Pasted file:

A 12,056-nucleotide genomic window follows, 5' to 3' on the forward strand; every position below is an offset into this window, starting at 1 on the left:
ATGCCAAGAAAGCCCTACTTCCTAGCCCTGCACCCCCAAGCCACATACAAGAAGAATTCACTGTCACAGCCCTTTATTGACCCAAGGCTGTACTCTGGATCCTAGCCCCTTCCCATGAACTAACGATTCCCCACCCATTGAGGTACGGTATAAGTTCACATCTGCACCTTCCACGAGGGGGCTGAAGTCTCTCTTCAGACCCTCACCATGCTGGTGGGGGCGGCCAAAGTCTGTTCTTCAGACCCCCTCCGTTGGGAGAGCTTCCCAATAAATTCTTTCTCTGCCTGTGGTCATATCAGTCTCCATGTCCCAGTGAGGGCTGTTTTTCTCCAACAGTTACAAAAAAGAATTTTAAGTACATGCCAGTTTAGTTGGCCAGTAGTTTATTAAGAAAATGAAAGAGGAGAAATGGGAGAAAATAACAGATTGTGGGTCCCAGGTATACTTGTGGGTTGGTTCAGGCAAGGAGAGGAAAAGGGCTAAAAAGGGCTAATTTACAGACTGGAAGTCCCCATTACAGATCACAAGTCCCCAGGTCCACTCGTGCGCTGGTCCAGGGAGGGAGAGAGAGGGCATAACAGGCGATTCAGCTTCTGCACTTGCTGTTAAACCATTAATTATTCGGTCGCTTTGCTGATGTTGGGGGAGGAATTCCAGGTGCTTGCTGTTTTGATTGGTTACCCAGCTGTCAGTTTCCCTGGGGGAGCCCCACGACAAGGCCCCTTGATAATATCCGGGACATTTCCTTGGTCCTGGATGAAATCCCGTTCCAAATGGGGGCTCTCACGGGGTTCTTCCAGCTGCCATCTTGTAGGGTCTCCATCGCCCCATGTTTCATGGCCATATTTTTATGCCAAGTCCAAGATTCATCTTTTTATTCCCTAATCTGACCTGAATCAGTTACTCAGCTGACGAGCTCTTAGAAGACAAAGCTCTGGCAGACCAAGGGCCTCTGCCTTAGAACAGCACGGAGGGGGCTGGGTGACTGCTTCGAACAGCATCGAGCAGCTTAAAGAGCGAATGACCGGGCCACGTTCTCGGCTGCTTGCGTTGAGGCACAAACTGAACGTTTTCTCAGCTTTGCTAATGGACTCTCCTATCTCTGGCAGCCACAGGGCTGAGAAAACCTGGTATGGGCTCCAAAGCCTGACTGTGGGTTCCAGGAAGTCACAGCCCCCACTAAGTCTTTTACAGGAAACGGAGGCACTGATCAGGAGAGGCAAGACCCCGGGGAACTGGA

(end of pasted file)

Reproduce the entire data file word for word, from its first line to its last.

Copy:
A 12,056-nucleotide genomic window follows, 5' to 3' on the forward strand; every position below is an offset into this window, starting at 1 on the left:
ATGCCAAGAAAGCCCTACTTCCTAGCCCTGCACCCCCAAGCCACATACAAGAAGAATTCACTGTCACAGCCCTTTATTGACCCAAGGCTGTACTCTGGATCCTAGCCCCTTCCCATGAACTAACGATTCCCCACCCATTGAGGTACGGTATAAGTTCACATCTGCACCTTCCACGAGGGGGCTGAAGTCTCTCTTCAGACCCTCACCATGCTGGTGGGGGCGGCCAAAGTCTGTTCTTCAGACCCCCTCCGTTGGGAGAGCTTCCCAATAAATTCTTTCTCTGCCTGTGGTCATATCAGTCTCCATGTCCCAGTGAGGGCTGTTTTTCTCCAACAGTTACAAAAAAGAATTTTAAGTACATGCCAGTTTAGTTGGCCAGTAGTTTATTAAGAAAATGAAAGAGGAGAAATGGGAGAAAATAACAGATTGTGGGTCCCAGGTATACTTGTGGGTTGGTTCAGGCAAGGAGAGGAAAAGGGCTAAAAAGGGCTAATTTACAGACTGGAAGTCCCCATTACAGATCACAAGTCCCCAGGTCCACTCGTGCGCTGGTCCAGGGAGGGAGAGAGAGGGCATAACAGGCGATTCAGCTTCTGCACTTGCTGTTAAACCATTAATTATTCGGTCGCTTTGCTGATGTTGGGGGAGGAATTCCAGGTGCTTGCTGTTTTGATTGGTTACCCAGCTGTCAGTTTCCCTGGGGGAGCCCCACGACAAGGCCCCTTGATAATATCCGGGACATTTCCTTGGTCCTGGATGAAATCCCGTTCCAAATGGGGGCTCTCACGGGGTTCTTCCAGCTGCCATCTTGTAGGGTCTCCATCGCCCCATGTTTCATGGCCATATTTTTATGCCAAGTCCAAGATTCATCTTTTTATTCCCTAATCTGACCTGAATCAGTTACTCAGCTGACGAGCTCTTAGAAGACAAAGCTCTGGCAGACCAAGGGCCTCTGCCTTAGAACAGCACGGAGGGGGCTGGGTGACTGCTTCGAACAGCATCGAGCAGCTTAAAGAGCGAATGACCGGGCCACGTTCTCGGCTGCTTGCGTTGAGGCACAAACTGAACGTTTTCTCAGCTTTGCTAATGGACTCTCCTATCTCTGGCAGCCACAGGGCTGAGAAAACCTGGTATGGGCTCCAAAGCCTGACTGTGGGTTCCAGGAAGTCACAGCCCCCACTAAGTCTTTTACAGGAAACGGAGGCACTGATCAGGAGAGGCAAGACCCCGGGGAACTGGA